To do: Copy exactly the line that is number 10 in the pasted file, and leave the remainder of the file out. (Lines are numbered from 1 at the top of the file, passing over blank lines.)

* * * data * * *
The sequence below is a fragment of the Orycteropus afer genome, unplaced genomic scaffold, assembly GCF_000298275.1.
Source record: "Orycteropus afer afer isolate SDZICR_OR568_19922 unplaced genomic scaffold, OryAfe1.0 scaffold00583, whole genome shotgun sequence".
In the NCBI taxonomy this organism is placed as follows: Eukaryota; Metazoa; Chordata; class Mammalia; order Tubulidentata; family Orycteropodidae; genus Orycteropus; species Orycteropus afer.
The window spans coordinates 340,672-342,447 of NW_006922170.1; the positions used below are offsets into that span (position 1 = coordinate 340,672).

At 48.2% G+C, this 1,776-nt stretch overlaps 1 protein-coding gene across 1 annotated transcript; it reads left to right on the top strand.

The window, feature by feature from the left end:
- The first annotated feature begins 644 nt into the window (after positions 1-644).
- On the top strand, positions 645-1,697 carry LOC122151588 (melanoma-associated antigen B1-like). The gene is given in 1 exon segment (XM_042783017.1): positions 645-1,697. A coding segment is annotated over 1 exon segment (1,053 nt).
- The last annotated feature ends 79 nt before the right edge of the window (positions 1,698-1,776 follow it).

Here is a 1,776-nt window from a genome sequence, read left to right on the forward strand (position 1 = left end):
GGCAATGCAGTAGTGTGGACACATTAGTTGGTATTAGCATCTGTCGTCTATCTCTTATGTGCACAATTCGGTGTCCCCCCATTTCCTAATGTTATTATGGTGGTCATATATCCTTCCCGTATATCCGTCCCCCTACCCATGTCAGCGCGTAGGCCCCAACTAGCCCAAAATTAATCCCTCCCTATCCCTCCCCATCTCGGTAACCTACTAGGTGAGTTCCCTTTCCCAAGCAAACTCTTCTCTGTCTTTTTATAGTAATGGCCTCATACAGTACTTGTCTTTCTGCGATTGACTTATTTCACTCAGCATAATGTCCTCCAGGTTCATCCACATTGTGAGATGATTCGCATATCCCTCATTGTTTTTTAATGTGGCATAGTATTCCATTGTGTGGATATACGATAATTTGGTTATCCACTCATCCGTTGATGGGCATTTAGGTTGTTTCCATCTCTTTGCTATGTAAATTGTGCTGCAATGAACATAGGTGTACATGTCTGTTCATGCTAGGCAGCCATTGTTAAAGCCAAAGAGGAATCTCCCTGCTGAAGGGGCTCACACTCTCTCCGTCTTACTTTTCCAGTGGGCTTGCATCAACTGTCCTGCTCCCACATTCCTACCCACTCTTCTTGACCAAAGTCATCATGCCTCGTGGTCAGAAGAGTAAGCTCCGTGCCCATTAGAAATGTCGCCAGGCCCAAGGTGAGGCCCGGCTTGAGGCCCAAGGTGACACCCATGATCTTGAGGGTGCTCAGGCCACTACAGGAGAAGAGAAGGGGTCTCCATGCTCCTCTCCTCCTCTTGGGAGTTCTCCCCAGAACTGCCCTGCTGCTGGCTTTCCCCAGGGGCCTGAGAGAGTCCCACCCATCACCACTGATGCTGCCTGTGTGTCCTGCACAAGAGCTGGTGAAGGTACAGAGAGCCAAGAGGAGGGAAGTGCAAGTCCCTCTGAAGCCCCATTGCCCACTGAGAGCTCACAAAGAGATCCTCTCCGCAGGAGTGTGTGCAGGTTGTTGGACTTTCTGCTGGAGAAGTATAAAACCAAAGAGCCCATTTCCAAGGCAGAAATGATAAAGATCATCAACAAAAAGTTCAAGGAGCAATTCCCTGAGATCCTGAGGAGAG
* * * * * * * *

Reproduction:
Here is a 1,776-nt window from a genome sequence, read left to right on the forward strand (position 1 = left end):